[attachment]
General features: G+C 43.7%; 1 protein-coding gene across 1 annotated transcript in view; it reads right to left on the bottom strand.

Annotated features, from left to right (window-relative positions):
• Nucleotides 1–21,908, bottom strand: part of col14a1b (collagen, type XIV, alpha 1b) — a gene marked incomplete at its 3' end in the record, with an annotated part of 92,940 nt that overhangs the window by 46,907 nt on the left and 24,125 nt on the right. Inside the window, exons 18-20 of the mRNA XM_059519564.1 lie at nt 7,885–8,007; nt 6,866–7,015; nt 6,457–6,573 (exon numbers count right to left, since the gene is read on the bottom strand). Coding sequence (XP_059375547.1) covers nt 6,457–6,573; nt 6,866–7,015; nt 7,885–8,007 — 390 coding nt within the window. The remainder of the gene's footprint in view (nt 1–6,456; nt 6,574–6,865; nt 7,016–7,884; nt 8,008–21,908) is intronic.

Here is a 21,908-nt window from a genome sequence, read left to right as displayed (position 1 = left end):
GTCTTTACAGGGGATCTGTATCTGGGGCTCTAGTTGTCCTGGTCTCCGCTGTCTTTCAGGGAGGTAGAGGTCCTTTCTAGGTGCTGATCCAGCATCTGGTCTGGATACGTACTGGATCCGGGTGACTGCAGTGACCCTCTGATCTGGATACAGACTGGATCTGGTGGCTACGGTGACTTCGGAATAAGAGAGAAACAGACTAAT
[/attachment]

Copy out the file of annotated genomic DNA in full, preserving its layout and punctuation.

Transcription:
General features: G+C 43.7%; 1 protein-coding gene across 1 annotated transcript in view; it reads right to left on the bottom strand.

Annotated features, from left to right (window-relative positions):
• Nucleotides 1–21,908, bottom strand: part of col14a1b (collagen, type XIV, alpha 1b) — a gene marked incomplete at its 3' end in the record, with an annotated part of 92,940 nt that overhangs the window by 46,907 nt on the left and 24,125 nt on the right. Inside the window, exons 18-20 of the mRNA XM_059519564.1 lie at nt 7,885–8,007; nt 6,866–7,015; nt 6,457–6,573 (exon numbers count right to left, since the gene is read on the bottom strand). Coding sequence (XP_059375547.1) covers nt 6,457–6,573; nt 6,866–7,015; nt 7,885–8,007 — 390 coding nt within the window. The remainder of the gene's footprint in view (nt 1–6,456; nt 6,574–6,865; nt 7,016–7,884; nt 8,008–21,908) is intronic.

Here is a 21,908-nt window from a genome sequence, read left to right as displayed (position 1 = left end):
GTCTTTACAGGGGATCTGTATCTGGGGCTCTAGTTGTCCTGGTCTCCGCTGTCTTTCAGGGAGGTAGAGGTCCTTTCTAGGTGCTGATCCAGCATCTGGTCTGGATACGTACTGGATCCGGGTGACTGCAGTGACCCTCTGATCTGGATACAGACTGGATCTGGTGGCTACGGTGACTTCGGAATAAGAGAGAAACAGACTAAT